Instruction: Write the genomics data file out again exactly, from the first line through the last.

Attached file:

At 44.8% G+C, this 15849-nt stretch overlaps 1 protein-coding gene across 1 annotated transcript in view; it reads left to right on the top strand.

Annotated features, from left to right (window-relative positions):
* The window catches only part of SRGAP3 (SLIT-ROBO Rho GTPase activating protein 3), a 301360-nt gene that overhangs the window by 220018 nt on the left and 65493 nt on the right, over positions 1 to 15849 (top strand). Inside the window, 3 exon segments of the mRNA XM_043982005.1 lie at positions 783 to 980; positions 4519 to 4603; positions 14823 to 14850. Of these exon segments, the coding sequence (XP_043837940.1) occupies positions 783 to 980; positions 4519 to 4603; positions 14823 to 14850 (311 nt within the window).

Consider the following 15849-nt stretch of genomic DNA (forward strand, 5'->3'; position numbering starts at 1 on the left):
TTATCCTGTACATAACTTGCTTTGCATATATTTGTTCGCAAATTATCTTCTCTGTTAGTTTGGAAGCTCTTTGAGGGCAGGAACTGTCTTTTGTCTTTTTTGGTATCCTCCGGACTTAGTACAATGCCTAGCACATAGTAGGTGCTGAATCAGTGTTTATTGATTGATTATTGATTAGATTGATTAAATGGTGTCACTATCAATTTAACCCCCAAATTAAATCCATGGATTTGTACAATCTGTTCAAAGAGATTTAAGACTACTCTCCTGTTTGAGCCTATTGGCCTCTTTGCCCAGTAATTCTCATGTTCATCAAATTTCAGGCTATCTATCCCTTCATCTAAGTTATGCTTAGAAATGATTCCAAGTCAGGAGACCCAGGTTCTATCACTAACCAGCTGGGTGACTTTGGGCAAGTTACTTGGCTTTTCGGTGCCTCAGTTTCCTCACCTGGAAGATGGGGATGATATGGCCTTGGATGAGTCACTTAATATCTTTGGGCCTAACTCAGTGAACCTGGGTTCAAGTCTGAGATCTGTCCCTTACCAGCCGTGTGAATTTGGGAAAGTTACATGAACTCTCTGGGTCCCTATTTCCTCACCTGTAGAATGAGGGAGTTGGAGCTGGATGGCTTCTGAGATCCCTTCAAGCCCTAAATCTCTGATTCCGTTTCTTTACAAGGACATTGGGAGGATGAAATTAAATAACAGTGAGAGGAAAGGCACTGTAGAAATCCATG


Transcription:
At 44.8% G+C, this 15849-nt stretch overlaps 1 protein-coding gene across 1 annotated transcript in view; it reads left to right on the top strand.

Annotated features, from left to right (window-relative positions):
* The window catches only part of SRGAP3 (SLIT-ROBO Rho GTPase activating protein 3), a 301360-nt gene that overhangs the window by 220018 nt on the left and 65493 nt on the right, over positions 1 to 15849 (top strand). Inside the window, 3 exon segments of the mRNA XM_043982005.1 lie at positions 783 to 980; positions 4519 to 4603; positions 14823 to 14850. Of these exon segments, the coding sequence (XP_043837940.1) occupies positions 783 to 980; positions 4519 to 4603; positions 14823 to 14850 (311 nt within the window).

Consider the following 15849-nt stretch of genomic DNA (forward strand, 5'->3'; position numbering starts at 1 on the left):
TTATCCTGTACATAACTTGCTTTGCATATATTTGTTCGCAAATTATCTTCTCTGTTAGTTTGGAAGCTCTTTGAGGGCAGGAACTGTCTTTTGTCTTTTTTGGTATCCTCCGGACTTAGTACAATGCCTAGCACATAGTAGGTGCTGAATCAGTGTTTATTGATTGATTATTGATTAGATTGATTAAATGGTGTCACTATCAATTTAACCCCCAAATTAAATCCATGGATTTGTACAATCTGTTCAAAGAGATTTAAGACTACTCTCCTGTTTGAGCCTATTGGCCTCTTTGCCCAGTAATTCTCATGTTCATCAAATTTCAGGCTATCTATCCCTTCATCTAAGTTATGCTTAGAAATGATTCCAAGTCAGGAGACCCAGGTTCTATCACTAACCAGCTGGGTGACTTTGGGCAAGTTACTTGGCTTTTCGGTGCCTCAGTTTCCTCACCTGGAAGATGGGGATGATATGGCCTTGGATGAGTCACTTAATATCTTTGGGCCTAACTCAGTGAACCTGGGTTCAAGTCTGAGATCTGTCCCTTACCAGCCGTGTGAATTTGGGAAAGTTACATGAACTCTCTGGGTCCCTATTTCCTCACCTGTAGAATGAGGGAGTTGGAGCTGGATGGCTTCTGAGATCCCTTCAAGCCCTAAATCTCTGATTCCGTTTCTTTACAAGGACATTGGGAGGATGAAATTAAATAACAGTGAGAGGAAAGGCACTGTAGAAATCCATG